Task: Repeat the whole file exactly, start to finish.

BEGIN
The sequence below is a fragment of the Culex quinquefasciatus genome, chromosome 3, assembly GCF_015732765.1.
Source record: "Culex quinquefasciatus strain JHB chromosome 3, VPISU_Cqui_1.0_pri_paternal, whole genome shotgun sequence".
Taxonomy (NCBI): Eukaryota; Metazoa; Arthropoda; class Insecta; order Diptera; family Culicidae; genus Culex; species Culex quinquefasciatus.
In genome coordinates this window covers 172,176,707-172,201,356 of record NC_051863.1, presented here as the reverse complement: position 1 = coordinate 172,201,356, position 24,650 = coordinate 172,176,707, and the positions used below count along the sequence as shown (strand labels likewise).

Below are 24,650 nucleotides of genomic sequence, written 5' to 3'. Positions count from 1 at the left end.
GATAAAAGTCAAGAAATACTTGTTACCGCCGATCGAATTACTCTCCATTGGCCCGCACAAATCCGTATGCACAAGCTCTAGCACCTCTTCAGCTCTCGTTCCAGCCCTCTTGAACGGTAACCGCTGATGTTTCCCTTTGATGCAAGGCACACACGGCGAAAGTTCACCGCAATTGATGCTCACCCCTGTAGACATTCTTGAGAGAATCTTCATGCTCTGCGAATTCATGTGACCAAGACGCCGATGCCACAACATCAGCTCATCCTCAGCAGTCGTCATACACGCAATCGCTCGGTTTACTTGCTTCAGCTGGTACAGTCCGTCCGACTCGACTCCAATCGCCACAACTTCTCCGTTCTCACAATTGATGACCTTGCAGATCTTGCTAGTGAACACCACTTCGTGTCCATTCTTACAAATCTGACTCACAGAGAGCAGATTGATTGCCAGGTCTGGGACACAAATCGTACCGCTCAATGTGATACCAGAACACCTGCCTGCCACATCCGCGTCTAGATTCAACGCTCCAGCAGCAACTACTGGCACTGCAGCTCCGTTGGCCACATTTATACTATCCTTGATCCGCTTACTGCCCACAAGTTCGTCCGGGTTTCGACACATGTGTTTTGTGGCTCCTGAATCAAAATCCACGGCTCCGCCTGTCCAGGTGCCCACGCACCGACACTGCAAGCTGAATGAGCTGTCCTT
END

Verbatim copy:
The sequence below is a fragment of the Culex quinquefasciatus genome, chromosome 3, assembly GCF_015732765.1.
Source record: "Culex quinquefasciatus strain JHB chromosome 3, VPISU_Cqui_1.0_pri_paternal, whole genome shotgun sequence".
Taxonomy (NCBI): Eukaryota; Metazoa; Arthropoda; class Insecta; order Diptera; family Culicidae; genus Culex; species Culex quinquefasciatus.
In genome coordinates this window covers 172,176,707-172,201,356 of record NC_051863.1, presented here as the reverse complement: position 1 = coordinate 172,201,356, position 24,650 = coordinate 172,176,707, and the positions used below count along the sequence as shown (strand labels likewise).

Below are 24,650 nucleotides of genomic sequence, written 5' to 3'. Positions count from 1 at the left end.
GATAAAAGTCAAGAAATACTTGTTACCGCCGATCGAATTACTCTCCATTGGCCCGCACAAATCCGTATGCACAAGCTCTAGCACCTCTTCAGCTCTCGTTCCAGCCCTCTTGAACGGTAACCGCTGATGTTTCCCTTTGATGCAAGGCACACACGGCGAAAGTTCACCGCAATTGATGCTCACCCCTGTAGACATTCTTGAGAGAATCTTCATGCTCTGCGAATTCATGTGACCAAGACGCCGATGCCACAACATCAGCTCATCCTCAGCAGTCGTCATACACGCAATCGCTCGGTTTACTTGCTTCAGCTGGTACAGTCCGTCCGACTCGACTCCAATCGCCACAACTTCTCCGTTCTCACAATTGATGACCTTGCAGATCTTGCTAGTGAACACCACTTCGTGTCCATTCTTACAAATCTGACTCACAGAGAGCAGATTGATTGCCAGGTCTGGGACACAAATCGTACCGCTCAATGTGATACCAGAACACCTGCCTGCCACATCCGCGTCTAGATTCAACGCTCCAGCAGCAACTACTGGCACTGCAGCTCCGTTGGCCACATTTATACTATCCTTGATCCGCTTACTGCCCACAAGTTCGTCCGGGTTTCGACACATGTGTTTTGTGGCTCCTGAATCAAAATCCACGGCTCCGCCTGTCCAGGTGCCCACGCACCGACACTGCAAGCTGAATGAGCTGTCCTT